Ian Wolf

Gigglebox Weekly #19

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Gigglebox Weekly With Ian Wolf

This week ‘mind disabled’ Ian Wolf looks at a mockumentary, health and safety, and a very old pair of underpants.

Show & Tell

A new comedy on E4, Show & Tell (fronted by Chris Addison) features three up-and-coming guest comedians talking about various items that they’ve brought with them.

In this week’s opening episode, Welsh stand-up Elis James brought in a practically ancient pair of underpants which seem to have dated before he was even born. Roisin Conaty (winner of last year’s Edinburgh Newcomer Award) talked about a video she watched when she was 13 which turned out to be a porn film; and sand-dancer (which, for anyone outside of the North East, means “South Shields resident”) Chris Ramsey recalled about an incident with a nutter and an umbrella in a canal.

As well as this Addison asked his panel to bring in something relating to a particular subject, and then got the audience to talk about things they wanted to show.

Never too bogged down in the prepared material from James, Conaty and Ramsey, this is a very enjoyable show. And any programme which gives lesser known stand-ups a platform to perform on is worth promoting (admittedly Conaty is an award winner, but she isn’t a household name by any stretch). But even when going off script the comics get decent laughs out of their props, whether it’s James asking Conaty to cut out some of his underpant gusset or the unusual uses for a toy gorilla. It isn’t the funniest show you’ll ever see, but with the competitive element of panel shows removed it’s much more relaxing.

The Fun Police

The third pilot in the Comedy Showcase series, The Fun Police is a studio based sitcom (featuring live laughter, to the shock and mortification of professional TV critics) about an inept health and safety department.

It’s a more traditional sitcom in the style of shows like The IT Crowd, albeit with more unusually daft humour. The pilot sees Leslie (Rhys Derby) taking over as head of health and safety in the town of Brightsea after one of his work colleges, Neil (Jack Doolan), put their boss in a coma after accidentally falling on top of her.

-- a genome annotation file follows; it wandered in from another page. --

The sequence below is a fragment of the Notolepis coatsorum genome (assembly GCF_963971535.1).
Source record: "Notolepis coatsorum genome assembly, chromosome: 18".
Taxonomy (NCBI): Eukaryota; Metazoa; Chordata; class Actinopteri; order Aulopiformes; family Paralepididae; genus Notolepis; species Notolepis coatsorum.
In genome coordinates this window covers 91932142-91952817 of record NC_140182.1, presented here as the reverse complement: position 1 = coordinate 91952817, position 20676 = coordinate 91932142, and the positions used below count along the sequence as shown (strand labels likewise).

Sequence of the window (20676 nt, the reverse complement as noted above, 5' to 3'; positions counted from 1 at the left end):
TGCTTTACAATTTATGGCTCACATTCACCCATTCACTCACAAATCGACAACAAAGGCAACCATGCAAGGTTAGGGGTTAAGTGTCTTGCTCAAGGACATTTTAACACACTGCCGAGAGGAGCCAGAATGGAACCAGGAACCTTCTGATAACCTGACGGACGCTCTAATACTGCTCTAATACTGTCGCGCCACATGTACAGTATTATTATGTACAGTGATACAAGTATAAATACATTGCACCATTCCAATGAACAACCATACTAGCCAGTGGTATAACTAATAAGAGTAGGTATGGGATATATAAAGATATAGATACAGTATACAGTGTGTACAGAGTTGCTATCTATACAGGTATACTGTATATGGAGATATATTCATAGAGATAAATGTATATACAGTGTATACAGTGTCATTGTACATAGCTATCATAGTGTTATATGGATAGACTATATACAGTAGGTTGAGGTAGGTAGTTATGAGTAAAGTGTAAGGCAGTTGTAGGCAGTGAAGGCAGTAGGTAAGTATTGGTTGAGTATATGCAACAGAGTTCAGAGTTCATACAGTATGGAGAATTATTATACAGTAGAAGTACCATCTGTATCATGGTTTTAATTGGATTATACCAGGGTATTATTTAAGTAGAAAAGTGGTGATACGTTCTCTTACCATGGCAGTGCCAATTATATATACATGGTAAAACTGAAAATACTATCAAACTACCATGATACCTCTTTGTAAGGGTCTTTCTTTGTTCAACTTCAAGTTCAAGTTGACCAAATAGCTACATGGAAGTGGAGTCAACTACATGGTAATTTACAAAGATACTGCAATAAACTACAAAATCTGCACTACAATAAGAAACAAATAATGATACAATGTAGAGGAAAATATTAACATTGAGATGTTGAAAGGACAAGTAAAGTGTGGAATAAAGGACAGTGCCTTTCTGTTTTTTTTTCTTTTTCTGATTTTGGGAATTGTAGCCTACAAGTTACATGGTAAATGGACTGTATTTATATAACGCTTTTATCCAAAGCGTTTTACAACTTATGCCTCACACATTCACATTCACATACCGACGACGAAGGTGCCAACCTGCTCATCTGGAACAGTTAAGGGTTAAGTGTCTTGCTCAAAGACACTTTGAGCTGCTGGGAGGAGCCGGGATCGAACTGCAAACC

The best way to describe The Fun Police is that it’s ‘enjoyably silly’. Leslie, for example, instead of coming up with a press statement about the accident spends his time ordering new furniture and designing a new mascot to make health and safety more fun. Another character, Toni (Katy Wix – who seems to be in at least one Channel 4 pilot per week at the moment) is an over-zealous officer with a robotic hand, paranoid about the dangers of the sea and helium balloons. This pilot also featured a cameo from Vic Reeves (credited under his real name Jim Moir) as an egotistical town planner driven mad by the power to name streets.

The Fun Police is full of ideas and is certainly a fun show. Not every joke is a cracker, but it certainly made me laugh and I for one would think it would make a good series if given the chance.

Rick and Peter

The third Comedy Lab pilot of the series is a mockumentary tackling the issue of disability, an issue rather important to me as I suffer from Asperger’s syndrome.

Rick and Peter begins with T4 presenter Rick Edwards (whom I’d never heard before) becoming an internet sensation following a YouTube montage clip of him repeatedly mocking the disabled. As a result he’s ordered by a Channel 4 executive (Miles Jupp) to attend a school presentation given by Hollyoaks and Cast Offs star Peter Mitchell, who is paraplegic and confined to a wheelchair.

In terms of mockumentaries, it’s not the most innovative ever made. Many shows have covered the supposedly nasty (albeit fake) attitudes of a celebrity. And it also features other guest stars like Nicholas Parsons and Giles Cohen in self-deprecating roles, but this idea has been implemented numerous times in shows such as Extras.

However, my main problem with Rick and Peter is actually the relationship between the two. Since Rick mocks the ‘mind disabled’ rather than the ‘leg disabled’, surely the character should be made to do something with someone with a more relevant disability?

The problem with that, of course, lies with TV networks’ obsession with the visibly disabled. I know that I’m ‘mind disabled’, but I look normal – and TV doesn’t like that. It seems to me that unless you have a disability in which you look different (missing limb, dwarfism, etc.) or require some sort of, for want of a better term, hardware (wheelchair, white stick, hearing aid) you’ll not get a look in on TV because they’ll be asking: “How can the viewers tell you’re disabled?”

In the end all that happens is that we get comparisons with Rain Man, which is inaccurate because he’s a savant and most autistic people are not. Either that or it’s Tourette’s syndrome and you get someone swearing their head off, which again most Tourette’s sufferers do not do. If we don’t do something odd we don’t get a look in, which really frustrates me. In terms of my disability, the only one I can think of appearing in a British sitcom was one of the children in the Jasper Carrott sitcom All About Me, which is widely regarded as being one of the worst sitcoms ever made. Plus that child is somewhat overshadowed by the main narrator of the story, a boy in a wheelchair suffering from cerebral palsy.

I don’t think that Rick and Peter will get a full series, but if it does I hope they cover all ground when it comes to disability, not just what you can see.